Let polluters assess their own water incidents, watchdog says


England’s environment watchdog has scaled back how it responds to reports of pollution in outdoor swimming spots despite growing concerns over sewage dumping on beaches, according to internal documents seen by Unearthed.

In a memo circulated to staff over the summer, the Environment Agency changed its guidance for assessing pollution events at designated bathing sites, downgrading the importance of water sampling and allowing water companies themselves to assess the impact of the pollution they cause.

It comes as the number of pollution incidents in bathing waters has surged across the country, with more than twice as many events reported in 2021 than in previous years, according to an Unearthed analysis of public data. The UK is now ranked last in Europe for bathing water quality.

Water companies have also come under fire for pumping raw sewage into Britain’s seas and rivers for more than nine million hours since 2016.

Commenting on the leaked memo, Megan Corton Scott, Greenpeace UK Political Campaigner, said:
“This summer saw public outcry as raw sewage gushed onto our beaches and into our rivers. Now we find out that the Environment Agency’s solution to the rising number of incidents is to allow water companies to mark their own homework. Sewage in our waters continues to be a national scandal, and so far neither the Environment Agency or the government seem to be doing much to stop the flow. We need an empowered, well-funded watchdog, with people at the top determined to speak up for the quality of our waters, not shying away from confronting either the companies they regulate or the ministers willing to look the other way.”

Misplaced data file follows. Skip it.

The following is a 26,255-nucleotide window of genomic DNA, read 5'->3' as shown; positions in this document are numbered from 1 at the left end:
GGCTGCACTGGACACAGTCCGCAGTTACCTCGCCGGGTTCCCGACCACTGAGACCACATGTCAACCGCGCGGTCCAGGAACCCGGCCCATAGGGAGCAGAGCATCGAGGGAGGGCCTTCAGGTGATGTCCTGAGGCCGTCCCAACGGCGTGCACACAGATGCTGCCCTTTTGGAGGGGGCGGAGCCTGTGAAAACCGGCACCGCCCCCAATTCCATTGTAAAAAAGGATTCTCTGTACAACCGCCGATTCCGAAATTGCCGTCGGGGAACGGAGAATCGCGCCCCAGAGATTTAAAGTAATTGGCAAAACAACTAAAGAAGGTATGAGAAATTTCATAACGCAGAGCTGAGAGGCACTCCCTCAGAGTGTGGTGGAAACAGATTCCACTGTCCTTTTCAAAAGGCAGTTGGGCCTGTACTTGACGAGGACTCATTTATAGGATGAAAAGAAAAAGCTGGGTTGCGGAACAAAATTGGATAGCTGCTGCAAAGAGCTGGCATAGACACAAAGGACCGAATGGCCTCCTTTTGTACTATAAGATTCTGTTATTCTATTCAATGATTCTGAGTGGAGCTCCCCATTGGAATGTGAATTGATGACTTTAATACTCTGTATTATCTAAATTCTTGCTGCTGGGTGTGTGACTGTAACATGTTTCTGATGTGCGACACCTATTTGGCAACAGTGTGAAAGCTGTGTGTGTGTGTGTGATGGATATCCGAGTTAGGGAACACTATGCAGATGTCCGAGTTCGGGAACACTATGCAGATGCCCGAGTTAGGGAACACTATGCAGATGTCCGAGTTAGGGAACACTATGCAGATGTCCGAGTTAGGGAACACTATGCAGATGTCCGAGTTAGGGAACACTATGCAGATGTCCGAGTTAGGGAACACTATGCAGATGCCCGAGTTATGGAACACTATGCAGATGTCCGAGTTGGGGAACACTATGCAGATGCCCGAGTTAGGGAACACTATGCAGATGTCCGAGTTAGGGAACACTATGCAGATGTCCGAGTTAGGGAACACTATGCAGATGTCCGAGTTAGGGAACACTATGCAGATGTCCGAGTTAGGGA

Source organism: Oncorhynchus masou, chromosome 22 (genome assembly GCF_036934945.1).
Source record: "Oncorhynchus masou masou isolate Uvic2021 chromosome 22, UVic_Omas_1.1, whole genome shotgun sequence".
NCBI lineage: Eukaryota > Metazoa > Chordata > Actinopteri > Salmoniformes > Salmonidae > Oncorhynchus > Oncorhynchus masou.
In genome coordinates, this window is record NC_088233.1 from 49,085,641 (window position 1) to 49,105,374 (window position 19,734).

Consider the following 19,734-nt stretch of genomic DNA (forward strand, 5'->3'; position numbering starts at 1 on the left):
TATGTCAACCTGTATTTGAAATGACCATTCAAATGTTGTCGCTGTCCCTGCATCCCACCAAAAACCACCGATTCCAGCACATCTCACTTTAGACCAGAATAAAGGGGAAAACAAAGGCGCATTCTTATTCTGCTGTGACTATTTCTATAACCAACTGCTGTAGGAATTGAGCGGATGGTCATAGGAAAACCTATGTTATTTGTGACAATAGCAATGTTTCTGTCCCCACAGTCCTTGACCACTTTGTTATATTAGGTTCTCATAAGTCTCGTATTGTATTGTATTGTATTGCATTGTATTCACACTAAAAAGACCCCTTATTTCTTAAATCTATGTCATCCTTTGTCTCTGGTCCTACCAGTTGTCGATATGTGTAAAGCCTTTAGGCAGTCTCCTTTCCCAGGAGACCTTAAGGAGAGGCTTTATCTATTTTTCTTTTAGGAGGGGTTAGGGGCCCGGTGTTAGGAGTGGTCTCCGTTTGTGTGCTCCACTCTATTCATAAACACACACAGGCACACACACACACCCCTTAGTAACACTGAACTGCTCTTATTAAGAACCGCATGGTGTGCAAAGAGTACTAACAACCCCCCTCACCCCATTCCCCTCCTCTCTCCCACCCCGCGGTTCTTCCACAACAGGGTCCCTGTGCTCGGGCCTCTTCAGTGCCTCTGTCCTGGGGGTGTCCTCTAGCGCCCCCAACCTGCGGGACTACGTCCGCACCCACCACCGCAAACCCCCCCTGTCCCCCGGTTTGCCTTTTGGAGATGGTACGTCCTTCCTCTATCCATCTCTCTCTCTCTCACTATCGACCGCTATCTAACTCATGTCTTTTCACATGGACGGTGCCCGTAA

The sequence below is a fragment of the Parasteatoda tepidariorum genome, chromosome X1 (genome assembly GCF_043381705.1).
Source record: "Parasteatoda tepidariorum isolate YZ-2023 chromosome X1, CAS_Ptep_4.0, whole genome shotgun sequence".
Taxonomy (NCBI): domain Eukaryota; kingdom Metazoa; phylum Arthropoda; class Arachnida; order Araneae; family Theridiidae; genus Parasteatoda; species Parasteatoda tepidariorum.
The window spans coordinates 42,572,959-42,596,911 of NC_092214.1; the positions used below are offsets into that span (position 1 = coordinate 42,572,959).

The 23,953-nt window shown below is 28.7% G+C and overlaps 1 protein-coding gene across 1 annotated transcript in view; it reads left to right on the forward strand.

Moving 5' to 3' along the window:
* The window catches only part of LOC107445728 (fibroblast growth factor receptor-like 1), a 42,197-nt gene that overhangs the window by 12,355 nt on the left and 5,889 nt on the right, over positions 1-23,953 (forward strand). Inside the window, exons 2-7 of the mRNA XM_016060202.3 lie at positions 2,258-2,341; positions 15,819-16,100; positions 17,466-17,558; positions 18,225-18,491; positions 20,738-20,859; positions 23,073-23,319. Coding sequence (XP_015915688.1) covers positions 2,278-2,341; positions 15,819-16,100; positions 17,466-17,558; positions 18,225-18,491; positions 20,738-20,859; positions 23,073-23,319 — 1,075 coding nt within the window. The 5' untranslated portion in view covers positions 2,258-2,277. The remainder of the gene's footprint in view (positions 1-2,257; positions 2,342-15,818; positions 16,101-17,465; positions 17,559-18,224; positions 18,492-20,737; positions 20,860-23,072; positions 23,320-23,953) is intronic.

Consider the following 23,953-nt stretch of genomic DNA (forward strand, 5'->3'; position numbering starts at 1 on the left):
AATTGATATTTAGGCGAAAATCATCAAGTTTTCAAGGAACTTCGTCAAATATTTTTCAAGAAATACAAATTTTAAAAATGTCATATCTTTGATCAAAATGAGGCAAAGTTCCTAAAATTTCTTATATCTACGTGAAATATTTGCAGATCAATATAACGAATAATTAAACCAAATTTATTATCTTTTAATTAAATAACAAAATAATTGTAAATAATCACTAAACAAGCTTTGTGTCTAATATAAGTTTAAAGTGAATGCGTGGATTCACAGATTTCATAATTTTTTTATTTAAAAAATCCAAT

Referring to bathing water incidents, the memo describes how the “timely provision of information about the incident by the water company to the Environment Agency will allow for an early and appropriate assessment of the incident’s significance.” The introduction of toxic pollutants, the document states, will be “presumed to have an impact,” unless the water company can supply “appropriate information to demonstrate no impact”. 

This marks a departure from the previous policy, under which an agency’s pollution officer would be expected to attend the scene of major incidents and personally investigate the event, including taking water samples. But the new guidance has downgraded the importance of water samples, stressing that “taking bathing water samples, in isolation, should not be relied on as evidence of either proof or absence of impact.” Instead, “evidence can include an assessment of factors such as type of pollutant, duration of input together with factors likely to increase or decrease the impact such as dilution, decay and likely bather’s exposure.”

Read the full Unearthed story here.


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